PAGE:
LLA officers seem to have taken this to the point where the “information received” is itself to be guarded. Even the LLA’s own discussion on the left unity meetings finds itself going unmentioned in the OG’s official minutes. Unbelievable! Why the secrecy? Concealing political participants, political differences and political proposals from rank-and-file scrutiny is par for the course for the bureaucrats and careerists, but what has the authentic left got to hide? Why can’t we know who has been attending the left unity meetings and learn what they said? Reports are circulating that Shami Chakrabarti has chaired meetings, with leading trade unionists from Unite, the Fire Brigades Union, the Bakers, Food and Allied Workers’ Union and representatives from over 30 Labour left groups. The state and Keir Starmer certainly know who was there: why can’t the rank-and-file members of the labour movement know as well?

The Chatham House rule should have no place in the workers’ movement. The left must tell the truth to the working class: when it comes to politics we have nothing to hide; democracy requires knowledge and the open expression of differences, not privileged access to information, gagging orders and a secret inner-circle of unknown individuals. After all, knowledge is power. It enables everyone in a democratic organisation to understand what is going on, make judgements and take action on the basis of all the facts, not just what a select few wants to let us know.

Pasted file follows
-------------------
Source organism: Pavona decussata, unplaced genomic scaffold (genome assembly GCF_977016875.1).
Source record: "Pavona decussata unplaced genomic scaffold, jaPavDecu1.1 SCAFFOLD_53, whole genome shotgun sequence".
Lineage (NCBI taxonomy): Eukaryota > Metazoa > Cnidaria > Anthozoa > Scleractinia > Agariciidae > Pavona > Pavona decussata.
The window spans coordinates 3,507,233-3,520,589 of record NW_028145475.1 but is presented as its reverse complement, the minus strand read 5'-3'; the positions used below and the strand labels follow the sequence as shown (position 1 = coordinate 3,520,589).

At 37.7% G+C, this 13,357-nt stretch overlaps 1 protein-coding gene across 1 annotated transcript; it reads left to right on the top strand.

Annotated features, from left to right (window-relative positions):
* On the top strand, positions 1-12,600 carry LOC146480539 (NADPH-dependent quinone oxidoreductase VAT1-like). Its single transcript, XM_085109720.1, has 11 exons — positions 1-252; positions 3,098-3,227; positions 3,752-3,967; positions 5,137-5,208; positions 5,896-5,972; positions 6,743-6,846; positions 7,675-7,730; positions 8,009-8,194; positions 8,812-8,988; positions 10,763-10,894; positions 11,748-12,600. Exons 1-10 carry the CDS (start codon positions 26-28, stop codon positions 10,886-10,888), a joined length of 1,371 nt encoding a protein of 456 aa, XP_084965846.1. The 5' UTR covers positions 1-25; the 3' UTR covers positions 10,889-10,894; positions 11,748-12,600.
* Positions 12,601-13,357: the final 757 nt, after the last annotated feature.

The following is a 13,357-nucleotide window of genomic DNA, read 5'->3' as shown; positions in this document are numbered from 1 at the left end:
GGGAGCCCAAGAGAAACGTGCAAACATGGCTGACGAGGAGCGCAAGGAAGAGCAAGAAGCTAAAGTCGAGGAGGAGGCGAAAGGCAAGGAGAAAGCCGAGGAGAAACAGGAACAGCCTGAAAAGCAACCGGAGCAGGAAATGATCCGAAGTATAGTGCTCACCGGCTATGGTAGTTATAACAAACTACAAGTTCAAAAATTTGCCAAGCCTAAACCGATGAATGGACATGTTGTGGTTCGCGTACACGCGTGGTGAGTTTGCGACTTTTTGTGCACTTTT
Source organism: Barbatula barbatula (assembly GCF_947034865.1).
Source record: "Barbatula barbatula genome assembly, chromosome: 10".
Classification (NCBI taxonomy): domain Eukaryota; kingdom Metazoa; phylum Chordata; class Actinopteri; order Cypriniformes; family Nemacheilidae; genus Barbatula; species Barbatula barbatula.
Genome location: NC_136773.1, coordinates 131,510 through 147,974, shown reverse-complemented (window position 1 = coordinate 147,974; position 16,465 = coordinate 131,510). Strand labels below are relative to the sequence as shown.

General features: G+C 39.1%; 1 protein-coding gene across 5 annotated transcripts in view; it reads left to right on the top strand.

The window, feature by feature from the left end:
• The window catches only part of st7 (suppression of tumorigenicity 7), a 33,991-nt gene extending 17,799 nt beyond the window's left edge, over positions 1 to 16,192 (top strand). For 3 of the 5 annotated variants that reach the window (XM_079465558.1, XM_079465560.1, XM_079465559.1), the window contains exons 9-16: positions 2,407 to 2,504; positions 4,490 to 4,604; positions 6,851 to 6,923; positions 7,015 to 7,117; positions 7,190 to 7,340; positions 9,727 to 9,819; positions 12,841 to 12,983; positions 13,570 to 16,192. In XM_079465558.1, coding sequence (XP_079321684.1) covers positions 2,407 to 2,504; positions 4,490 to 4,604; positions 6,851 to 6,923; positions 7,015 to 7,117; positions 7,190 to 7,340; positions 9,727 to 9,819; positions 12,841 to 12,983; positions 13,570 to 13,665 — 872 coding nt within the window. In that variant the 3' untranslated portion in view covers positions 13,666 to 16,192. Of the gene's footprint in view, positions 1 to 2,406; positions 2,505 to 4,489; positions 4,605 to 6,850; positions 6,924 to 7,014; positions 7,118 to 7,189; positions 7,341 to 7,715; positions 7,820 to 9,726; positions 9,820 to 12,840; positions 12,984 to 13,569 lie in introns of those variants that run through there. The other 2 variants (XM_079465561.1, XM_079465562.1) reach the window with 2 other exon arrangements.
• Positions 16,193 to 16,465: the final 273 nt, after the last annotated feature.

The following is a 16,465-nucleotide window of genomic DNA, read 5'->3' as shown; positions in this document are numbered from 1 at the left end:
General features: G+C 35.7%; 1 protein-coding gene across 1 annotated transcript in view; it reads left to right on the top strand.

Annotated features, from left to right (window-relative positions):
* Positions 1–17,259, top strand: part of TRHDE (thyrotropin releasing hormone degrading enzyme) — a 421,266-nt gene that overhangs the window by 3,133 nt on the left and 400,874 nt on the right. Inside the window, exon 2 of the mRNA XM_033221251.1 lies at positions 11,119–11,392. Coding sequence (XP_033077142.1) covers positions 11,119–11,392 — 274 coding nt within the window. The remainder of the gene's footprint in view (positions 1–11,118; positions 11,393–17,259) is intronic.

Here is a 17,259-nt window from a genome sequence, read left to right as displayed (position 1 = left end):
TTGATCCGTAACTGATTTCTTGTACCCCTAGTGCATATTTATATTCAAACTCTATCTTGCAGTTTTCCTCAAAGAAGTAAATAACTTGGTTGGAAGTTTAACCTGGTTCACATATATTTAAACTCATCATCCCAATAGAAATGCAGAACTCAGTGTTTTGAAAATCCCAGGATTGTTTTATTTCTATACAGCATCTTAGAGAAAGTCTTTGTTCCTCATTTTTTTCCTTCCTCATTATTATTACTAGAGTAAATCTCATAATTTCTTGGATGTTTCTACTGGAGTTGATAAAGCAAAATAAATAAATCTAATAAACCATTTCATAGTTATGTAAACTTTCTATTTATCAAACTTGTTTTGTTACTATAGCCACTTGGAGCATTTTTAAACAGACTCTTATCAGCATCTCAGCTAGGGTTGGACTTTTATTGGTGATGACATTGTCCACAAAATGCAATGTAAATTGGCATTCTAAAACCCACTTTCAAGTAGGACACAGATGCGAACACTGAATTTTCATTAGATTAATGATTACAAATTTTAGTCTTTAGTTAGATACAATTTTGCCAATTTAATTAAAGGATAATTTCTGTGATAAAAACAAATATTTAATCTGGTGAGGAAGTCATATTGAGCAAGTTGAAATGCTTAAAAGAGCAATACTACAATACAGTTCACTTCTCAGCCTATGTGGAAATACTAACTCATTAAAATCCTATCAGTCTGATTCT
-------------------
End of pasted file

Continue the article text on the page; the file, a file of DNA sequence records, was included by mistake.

The LLA was formed by leftwingers who rejected the control-freakery of Jon Lansman’s Momentum project. Yet now, by going along with the vow of silence imposed by the official left, the LLA leadership is effectively colluding in the same secretive politics and bureaucratic manoeuvring. This ‘left unity’ project is already repeating the deficiencies of the previous form of left unity it is meant to replace – the Centre-Left Grassroots Alliance (CLGA), in which a stultifying unity is imposed from the top and from which the politics of the militant left are excluded. In last year’s NEC elections, the LLA rejected that position: why retreat now, by falling in behind the official left, when the need to assert an authentic left position is all the greater?


The cause of unity must go hand-in-hand with principle: if we simply repeat the compromises and bureaucratic politics of the past, this can only produce yet more defeats for the left.1 The authentic left should not be content to merely act as spear-carriers or voting fodder for the official left, but should instead put forward principled conditions for its support during any discussions about joint actions. In this spirit, supporters of LPM presented a motion to the LLA’s OG. Amongst its key sections was this argument:

The slate should have a clearly defined, principled basis, which all candidates must sign up to. While the specific demands can be defined during the discussions, they should include elements such as the rejection of the International Holocaust Remembrance Association (IHRA) misdefinition of anti-Semitism, and the re-admittance of comrades suspended or expelled during both the ‘first’ and ‘second’ waves of the witch-hunt, along with democratic demands, such as ‘a worker’s MP on a worker’s wage’ and the accountability of the Parliamentary Labour Party to the NEC and the party conference.